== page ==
One Man’s Magic: McLaren X-1 concept hits the headlines in Monterey
He wanted, says McLaren, ‘a machine that had all the capability of the 12C but wrapped in a unique body that reflected his needs and personality’. So McLaren agreed to build it for him.
Called the McLaren X-1 and structurally based on the 12C’s carbon MonoCell, with the 12C's twin-turbo 625PS engine, it has a totally new, one-off body, in which almost every component is bespoke, from the lights to the wheels – so no wonder it took two and a half years to build. Even the initial meeting between our wealthy enthusiast and McLaren – when the first discussions took place about the possibility of creating this totally personalised machine – lasted three hours.
The project was taken on by McLaren Special Operations (MSO), the division of McLaren Automotive dedicated to bespoke projects, and the fruits of their labour were unveiled today, 17 August, at The Quail – part of Pebble Beach week in Monterey.
When McLaren lists the cars that influenced the X-1, it’s enough to make your jaw drop: 1961 Facel Vega, 1953 Chrysler D’Elegance Ghia, 1959 Buick Electra, 1939 Mercedes-Benz 540K and a 1971 Citroën SM. And let’s not stop with cars, because the team also drew inspiration from the Guggenheim museums in New York and Bilbao – plus a Jaeger LeCoultre art deco clock, an Airstream trailer, a Thomas Mann Montblanc pen and a grand piano. Plus a black-and-white photo of Audrey Hepburn. Oh – and an eggplant. “The client liked the shiny texture of the finish”, apparently.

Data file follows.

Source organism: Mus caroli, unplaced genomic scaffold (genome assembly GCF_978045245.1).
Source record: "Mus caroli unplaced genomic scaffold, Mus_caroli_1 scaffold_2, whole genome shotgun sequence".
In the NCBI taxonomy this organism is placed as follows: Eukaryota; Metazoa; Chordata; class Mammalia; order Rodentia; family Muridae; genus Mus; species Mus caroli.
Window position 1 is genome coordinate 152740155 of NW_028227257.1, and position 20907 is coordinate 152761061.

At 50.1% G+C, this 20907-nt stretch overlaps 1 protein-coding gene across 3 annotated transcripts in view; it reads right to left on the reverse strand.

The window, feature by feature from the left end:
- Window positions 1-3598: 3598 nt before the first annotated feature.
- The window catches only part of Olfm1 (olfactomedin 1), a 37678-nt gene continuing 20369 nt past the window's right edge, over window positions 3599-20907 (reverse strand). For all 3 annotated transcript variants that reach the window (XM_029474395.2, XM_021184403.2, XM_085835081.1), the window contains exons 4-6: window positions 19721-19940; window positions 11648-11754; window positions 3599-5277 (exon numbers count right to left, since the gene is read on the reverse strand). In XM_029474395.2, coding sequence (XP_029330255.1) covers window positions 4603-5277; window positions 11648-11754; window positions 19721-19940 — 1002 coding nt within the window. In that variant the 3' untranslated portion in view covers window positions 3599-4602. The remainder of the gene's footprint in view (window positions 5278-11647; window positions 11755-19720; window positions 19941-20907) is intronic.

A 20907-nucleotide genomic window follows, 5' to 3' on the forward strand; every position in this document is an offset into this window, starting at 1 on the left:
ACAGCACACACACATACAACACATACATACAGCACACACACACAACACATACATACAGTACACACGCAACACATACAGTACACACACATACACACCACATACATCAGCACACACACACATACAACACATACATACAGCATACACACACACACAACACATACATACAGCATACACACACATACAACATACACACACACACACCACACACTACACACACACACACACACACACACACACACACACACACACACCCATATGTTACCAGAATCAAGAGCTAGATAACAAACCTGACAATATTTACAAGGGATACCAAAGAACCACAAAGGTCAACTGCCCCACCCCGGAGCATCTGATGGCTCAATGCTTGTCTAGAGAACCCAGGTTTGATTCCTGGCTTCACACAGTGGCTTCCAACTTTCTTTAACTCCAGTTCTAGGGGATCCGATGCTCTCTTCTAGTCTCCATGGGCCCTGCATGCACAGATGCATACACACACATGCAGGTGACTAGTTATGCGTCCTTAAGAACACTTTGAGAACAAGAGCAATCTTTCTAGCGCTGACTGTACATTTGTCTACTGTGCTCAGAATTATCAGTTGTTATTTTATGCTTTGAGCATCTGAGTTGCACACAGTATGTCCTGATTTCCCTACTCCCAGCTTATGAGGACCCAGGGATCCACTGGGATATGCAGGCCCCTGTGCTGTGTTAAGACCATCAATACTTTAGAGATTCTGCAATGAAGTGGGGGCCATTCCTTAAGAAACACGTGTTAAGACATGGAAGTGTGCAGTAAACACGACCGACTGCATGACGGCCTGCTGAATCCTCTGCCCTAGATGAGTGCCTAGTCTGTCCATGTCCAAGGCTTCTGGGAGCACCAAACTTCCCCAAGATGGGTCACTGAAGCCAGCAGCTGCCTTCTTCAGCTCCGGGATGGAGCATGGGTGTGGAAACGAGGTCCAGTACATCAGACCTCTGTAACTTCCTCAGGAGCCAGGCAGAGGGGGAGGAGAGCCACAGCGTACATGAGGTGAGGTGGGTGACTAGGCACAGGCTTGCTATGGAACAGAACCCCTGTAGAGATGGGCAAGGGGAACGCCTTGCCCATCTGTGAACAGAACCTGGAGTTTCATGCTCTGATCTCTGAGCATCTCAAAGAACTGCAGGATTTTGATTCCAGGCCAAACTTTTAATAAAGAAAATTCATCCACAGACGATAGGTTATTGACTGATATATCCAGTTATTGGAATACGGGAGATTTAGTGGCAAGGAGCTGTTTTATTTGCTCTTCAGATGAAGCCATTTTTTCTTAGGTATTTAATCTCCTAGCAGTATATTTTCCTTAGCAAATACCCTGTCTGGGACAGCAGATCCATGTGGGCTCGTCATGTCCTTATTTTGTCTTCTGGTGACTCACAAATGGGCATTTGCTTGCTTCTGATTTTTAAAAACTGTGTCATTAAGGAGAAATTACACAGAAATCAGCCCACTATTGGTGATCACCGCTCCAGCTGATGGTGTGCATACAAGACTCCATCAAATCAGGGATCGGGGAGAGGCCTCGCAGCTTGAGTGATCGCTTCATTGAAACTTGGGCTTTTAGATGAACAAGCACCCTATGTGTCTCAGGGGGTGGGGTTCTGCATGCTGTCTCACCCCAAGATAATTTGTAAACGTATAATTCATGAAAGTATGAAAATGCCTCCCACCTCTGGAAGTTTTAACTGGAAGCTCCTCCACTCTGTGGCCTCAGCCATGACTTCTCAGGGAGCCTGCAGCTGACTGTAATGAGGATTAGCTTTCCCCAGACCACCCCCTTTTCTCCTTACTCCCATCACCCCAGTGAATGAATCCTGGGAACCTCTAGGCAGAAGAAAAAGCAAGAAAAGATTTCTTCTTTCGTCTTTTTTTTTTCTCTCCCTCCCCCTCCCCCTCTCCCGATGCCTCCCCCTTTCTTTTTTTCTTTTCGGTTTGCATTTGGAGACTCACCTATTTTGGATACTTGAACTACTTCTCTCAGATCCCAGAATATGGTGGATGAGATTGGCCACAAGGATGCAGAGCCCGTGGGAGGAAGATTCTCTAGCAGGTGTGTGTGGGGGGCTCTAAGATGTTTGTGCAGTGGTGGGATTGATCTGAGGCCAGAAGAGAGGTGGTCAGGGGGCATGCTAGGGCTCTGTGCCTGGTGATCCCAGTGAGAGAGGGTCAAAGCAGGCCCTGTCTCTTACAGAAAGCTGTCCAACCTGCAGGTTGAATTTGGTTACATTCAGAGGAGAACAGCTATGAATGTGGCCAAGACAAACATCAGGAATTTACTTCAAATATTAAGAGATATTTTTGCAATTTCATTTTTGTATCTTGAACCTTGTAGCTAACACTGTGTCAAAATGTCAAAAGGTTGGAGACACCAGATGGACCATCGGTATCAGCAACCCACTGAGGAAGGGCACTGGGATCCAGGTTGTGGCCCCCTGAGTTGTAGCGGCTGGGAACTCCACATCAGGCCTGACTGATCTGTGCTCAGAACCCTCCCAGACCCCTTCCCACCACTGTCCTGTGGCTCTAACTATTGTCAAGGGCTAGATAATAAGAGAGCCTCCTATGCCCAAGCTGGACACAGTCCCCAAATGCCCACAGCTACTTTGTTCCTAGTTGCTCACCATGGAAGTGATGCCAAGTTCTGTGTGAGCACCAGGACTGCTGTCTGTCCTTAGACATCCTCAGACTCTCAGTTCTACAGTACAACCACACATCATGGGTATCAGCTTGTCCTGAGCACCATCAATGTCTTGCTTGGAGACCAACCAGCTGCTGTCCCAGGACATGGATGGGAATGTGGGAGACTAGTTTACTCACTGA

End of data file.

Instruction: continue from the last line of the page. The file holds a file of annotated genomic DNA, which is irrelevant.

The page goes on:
In the end, the design that was chosen was by McLaren’s Korean-born RCA graduate, Hong Yeo – with the design work completed under the direction of Stephenson, of course.
And the X-1 is no static exhibit – it’s a useable car, road legal and capable of travelling at supercar speed with two adults aboard. All the body panels are made from carbon, and are finished in a rich piano black (as specified by the owner), but perhaps the most unusual styling feature is at the rear, where the enclosed wheels are accessed by carbon panels using (says Stephenson) “some of the most gorgeous hinges you’ve ever seen”.
After its debut on the Monterey Peninsula, this genuinely unique and wildly different automobile (complete with its gorgeous hinges) will return to MSO headquarters in Woking, to be carefully inspected before it takes its place in the owner’s collection.
On the subject of McLaren, Classic Driver recently visited the Technology Centre in Woking; and next week we’ll be bringing you a full report on what being part of the McLaren 'family' is like - along with some more examples of the work of the Special Operations team.
Photos: McLaren Automotive